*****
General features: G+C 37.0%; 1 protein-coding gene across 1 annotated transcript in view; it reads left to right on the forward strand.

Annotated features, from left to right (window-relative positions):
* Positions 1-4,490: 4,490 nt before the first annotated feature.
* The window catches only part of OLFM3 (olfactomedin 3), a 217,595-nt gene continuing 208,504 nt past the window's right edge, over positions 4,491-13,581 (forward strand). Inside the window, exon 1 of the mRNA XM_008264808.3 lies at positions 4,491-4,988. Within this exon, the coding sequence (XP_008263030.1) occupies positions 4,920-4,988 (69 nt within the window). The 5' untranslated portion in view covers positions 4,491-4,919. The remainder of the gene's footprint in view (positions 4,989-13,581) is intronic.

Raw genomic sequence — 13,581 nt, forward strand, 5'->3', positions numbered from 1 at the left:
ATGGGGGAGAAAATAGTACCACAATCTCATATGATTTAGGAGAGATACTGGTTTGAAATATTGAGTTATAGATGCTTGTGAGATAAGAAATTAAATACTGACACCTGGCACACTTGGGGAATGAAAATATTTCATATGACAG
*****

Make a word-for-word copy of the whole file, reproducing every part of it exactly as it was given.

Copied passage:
General features: G+C 37.0%; 1 protein-coding gene across 1 annotated transcript in view; it reads left to right on the forward strand.

Annotated features, from left to right (window-relative positions):
* Positions 1-4,490: 4,490 nt before the first annotated feature.
* The window catches only part of OLFM3 (olfactomedin 3), a 217,595-nt gene continuing 208,504 nt past the window's right edge, over positions 4,491-13,581 (forward strand). Inside the window, exon 1 of the mRNA XM_008264808.3 lies at positions 4,491-4,988. Within this exon, the coding sequence (XP_008263030.1) occupies positions 4,920-4,988 (69 nt within the window). The 5' untranslated portion in view covers positions 4,491-4,919. The remainder of the gene's footprint in view (positions 4,989-13,581) is intronic.

Raw genomic sequence — 13,581 nt, forward strand, 5'->3', positions numbered from 1 at the left:
ATGGGGGAGAAAATAGTACCACAATCTCATATGATTTAGGAGAGATACTGGTTTGAAATATTGAGTTATAGATGCTTGTGAGATAAGAAATTAAATACTGACACCTGGCACACTTGGGGAATGAAAATATTTCATATGACAG